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With an aim to provide wireless internet access to unconnected regions, Google is bringing internet connectivity to the world via satellites, if reports are to be believed.
Sources said that the project will initially have 180 small, high capacity satellites that will orbit the Earth; these will rotate the Earth at lower altitudes than traditional satellites. The number of satellites may expand gradually.
The search giant has roped in Greg Wyler, founder of satellite communications startup O3b Networks, as part of the project.
Wyler is working alongside former O3b chief technology officer on this project. The company has also been recruiting engineers from Space Systems/Loral, a satellite company.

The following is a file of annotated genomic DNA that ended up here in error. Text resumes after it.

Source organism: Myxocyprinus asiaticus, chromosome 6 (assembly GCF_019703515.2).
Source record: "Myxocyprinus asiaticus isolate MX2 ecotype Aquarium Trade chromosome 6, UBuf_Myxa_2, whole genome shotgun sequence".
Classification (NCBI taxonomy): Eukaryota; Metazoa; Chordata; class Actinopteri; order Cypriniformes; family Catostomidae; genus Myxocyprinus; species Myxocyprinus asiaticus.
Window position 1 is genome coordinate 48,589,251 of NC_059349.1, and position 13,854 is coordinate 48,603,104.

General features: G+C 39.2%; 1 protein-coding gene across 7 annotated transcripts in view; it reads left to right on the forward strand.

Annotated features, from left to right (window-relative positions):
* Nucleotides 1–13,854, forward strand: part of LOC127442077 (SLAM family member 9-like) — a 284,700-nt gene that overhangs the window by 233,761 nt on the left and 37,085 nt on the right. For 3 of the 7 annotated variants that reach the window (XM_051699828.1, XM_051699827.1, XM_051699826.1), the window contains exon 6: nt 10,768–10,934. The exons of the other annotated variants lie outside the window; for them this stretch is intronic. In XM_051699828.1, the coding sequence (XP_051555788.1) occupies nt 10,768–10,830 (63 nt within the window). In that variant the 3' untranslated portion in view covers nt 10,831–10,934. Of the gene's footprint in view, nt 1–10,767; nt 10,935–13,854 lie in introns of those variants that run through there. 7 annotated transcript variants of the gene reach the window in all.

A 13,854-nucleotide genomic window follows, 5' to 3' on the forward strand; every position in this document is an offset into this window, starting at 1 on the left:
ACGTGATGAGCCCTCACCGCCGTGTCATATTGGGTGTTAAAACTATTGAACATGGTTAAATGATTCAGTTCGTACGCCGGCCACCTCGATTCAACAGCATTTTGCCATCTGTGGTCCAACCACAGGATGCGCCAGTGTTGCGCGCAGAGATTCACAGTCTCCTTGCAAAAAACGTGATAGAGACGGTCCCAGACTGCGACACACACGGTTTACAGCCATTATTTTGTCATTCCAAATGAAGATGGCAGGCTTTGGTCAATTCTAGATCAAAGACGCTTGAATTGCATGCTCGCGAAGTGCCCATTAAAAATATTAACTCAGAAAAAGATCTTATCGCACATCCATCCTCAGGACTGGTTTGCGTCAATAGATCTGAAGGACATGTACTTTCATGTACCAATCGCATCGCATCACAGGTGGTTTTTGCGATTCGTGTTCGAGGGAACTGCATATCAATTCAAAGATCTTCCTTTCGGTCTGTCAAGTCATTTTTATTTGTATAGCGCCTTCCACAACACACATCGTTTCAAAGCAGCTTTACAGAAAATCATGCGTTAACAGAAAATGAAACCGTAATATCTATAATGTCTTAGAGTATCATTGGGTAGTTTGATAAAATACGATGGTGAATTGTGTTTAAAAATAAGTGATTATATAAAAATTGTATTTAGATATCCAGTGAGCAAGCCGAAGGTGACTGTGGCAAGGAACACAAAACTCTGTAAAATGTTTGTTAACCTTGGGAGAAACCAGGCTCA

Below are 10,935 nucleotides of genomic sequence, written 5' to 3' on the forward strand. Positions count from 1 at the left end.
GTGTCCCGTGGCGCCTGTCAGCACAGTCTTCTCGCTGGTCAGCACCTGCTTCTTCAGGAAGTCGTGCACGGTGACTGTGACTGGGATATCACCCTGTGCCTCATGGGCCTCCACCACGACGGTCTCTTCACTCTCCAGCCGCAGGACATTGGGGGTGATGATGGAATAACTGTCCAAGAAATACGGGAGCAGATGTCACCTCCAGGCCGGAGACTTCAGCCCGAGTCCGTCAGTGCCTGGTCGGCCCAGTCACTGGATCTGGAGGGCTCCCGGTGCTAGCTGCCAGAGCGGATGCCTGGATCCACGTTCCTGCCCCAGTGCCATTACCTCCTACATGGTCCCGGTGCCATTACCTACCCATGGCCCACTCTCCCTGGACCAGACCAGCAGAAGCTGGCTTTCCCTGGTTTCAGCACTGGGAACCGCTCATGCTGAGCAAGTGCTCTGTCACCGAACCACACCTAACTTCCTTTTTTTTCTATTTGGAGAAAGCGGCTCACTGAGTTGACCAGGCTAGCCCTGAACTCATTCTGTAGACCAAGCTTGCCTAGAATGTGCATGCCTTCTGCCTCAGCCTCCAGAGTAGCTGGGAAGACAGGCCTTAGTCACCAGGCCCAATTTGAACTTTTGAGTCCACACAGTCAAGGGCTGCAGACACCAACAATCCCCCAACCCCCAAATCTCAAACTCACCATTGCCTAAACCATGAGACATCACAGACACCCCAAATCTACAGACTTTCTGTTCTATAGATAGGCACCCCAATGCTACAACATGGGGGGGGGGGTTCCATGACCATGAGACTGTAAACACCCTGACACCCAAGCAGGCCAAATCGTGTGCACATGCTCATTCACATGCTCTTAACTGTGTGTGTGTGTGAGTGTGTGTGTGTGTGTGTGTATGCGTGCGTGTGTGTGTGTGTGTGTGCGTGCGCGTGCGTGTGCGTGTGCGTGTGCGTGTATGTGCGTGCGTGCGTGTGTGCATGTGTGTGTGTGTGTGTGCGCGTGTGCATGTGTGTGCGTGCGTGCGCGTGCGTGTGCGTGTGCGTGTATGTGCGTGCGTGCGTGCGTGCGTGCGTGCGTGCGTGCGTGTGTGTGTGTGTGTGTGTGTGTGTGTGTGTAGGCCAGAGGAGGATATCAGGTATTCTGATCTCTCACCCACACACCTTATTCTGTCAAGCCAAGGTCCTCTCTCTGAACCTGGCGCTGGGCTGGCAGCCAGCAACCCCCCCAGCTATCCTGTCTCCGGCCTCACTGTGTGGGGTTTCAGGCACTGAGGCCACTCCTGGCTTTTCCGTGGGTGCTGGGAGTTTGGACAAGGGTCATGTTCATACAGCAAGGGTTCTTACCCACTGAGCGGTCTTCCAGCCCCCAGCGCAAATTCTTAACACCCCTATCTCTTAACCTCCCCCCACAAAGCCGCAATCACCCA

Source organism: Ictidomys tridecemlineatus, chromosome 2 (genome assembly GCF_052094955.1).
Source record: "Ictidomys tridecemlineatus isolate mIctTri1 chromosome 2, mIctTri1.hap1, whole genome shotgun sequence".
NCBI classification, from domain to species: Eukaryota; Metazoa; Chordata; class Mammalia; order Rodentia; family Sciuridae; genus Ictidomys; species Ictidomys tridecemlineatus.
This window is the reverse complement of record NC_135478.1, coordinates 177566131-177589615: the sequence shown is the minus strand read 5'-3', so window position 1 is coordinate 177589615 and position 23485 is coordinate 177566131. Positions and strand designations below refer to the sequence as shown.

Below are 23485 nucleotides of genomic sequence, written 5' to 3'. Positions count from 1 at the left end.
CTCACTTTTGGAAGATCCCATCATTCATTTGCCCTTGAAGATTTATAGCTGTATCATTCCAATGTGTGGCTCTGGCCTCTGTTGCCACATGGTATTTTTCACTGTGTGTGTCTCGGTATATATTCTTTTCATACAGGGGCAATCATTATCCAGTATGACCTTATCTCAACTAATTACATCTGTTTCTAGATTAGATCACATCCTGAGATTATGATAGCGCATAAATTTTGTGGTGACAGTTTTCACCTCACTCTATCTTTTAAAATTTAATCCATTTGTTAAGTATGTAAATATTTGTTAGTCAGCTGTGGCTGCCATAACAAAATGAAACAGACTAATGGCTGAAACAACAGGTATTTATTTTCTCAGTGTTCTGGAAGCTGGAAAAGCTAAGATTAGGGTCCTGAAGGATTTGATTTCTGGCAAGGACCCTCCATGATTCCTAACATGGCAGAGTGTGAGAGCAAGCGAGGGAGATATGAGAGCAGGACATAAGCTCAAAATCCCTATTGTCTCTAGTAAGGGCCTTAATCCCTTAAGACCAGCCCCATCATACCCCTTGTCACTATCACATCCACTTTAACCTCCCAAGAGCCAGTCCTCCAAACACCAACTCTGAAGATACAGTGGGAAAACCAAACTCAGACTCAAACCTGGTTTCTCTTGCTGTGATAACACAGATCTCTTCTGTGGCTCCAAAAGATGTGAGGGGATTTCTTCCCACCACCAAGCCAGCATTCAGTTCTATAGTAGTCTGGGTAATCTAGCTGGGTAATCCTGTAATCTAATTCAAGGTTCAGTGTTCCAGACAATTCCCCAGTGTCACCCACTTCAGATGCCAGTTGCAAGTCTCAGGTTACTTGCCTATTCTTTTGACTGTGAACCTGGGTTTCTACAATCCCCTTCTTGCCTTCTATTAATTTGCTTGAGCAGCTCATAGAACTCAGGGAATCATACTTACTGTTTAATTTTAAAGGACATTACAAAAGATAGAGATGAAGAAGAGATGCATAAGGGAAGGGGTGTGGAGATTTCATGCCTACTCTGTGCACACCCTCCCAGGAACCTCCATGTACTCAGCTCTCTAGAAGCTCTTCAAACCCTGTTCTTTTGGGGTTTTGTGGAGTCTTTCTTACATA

The estimated cost of the project is $1-3 billion, but it may rise depending on the final network design and number of satellites which may be added later.
Google aims to reach out to the two-thirds of the world that is still not connected to the internet. Online advertising accounts for the majority of Google’s profits, and a billion new users means more business. Google is, of course, not the only company looking for new technologies to improve internet access throughout the world. Facebook in March acquired Ascenta, a UK-based drone maker, for $20 million. The drones will be used to deliver internet to the undeveloped world.
Last year, Google announced Project Loon, wherein it released high-altitude balloons to create an aerial wireless network to beam internet to rural areas of New Zealand.